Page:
I would bet this was a script, but that there were other high-ups that knew about it and condoned it. I also think there were other usernames involved, it wouldn’t make sense for him to write the script and only have one bot doing the bidding, that would arouse suspicions quicker.
I don’t think we’re getting the whole story here, not by a long shot.
“halvarez” was Nelson Brady, the VP of Engineering at SnapNames.
Now think of this: VP OF ENGINEERING !
so it only make sense that they did have a script. one that place the first bid to begin with, and one that pushed it higher according to proxy bids.
The only thing that doesnt make sense is that SnapNames were not involved.
My gut feeling is that SnapNames not only knew about this, but also orchestrated the all operation.
I have never used SnapNames, but if I did I wouldnt take the “rebate” but instead take them to court.
I think this is a classic case for a class action, but I wont be surprise if Snap is working with all the big guys on a different settlement than the “rebate” they are offering the small guys…
I find it hard to believe they didn’t find out who their best customer was. Looking away, yes, not knowing, I doubt it. Curiosity alone would have made them look into it
I completely agree that he used a script…what surprises me is that nobody in the company realized this was going on for so long.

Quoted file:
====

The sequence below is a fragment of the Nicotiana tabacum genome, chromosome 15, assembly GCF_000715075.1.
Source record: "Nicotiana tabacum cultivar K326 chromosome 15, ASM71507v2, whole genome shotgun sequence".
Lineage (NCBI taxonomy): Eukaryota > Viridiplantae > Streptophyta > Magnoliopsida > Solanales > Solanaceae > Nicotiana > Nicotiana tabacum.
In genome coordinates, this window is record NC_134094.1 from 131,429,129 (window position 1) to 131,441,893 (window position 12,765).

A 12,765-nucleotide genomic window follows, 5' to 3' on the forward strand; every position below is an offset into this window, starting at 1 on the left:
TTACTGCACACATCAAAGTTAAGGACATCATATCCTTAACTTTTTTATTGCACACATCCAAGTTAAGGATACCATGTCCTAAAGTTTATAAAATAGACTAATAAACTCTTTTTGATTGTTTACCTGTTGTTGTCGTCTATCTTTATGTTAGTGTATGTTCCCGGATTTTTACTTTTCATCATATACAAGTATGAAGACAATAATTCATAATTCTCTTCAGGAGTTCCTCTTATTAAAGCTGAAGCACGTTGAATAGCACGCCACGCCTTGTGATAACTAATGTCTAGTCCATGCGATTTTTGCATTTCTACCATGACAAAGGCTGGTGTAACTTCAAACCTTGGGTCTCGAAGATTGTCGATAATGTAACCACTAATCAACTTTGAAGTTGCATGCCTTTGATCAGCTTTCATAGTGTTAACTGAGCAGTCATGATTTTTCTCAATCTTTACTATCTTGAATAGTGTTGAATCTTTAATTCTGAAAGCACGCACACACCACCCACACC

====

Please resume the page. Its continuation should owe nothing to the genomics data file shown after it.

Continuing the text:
nelson couldn’t script himself out of a wet paper bag! he could “drinking bird” like a monkey. you guys are reading _WAY_ too much into his title. he was only involved with concepts, not the gears.
Elliot, Nelson was not only the VP of Engineering, he actually built the original SnapNames from the ground up back in December 2000.
What bothers me about this whole thing is, if he just wanted expired domains, he had the know-how to create his own registrars and his own personal backordering system, just for himself, without any risk, but he didn’t. He could have done so behind the scenes, with none of the risks he took (faking account refunds!), while still working for SnapNames and he could have even sabotaged SnapNames ability to catch the names he wanted so he had a better chance of grabbing them for himself, but he didn’t.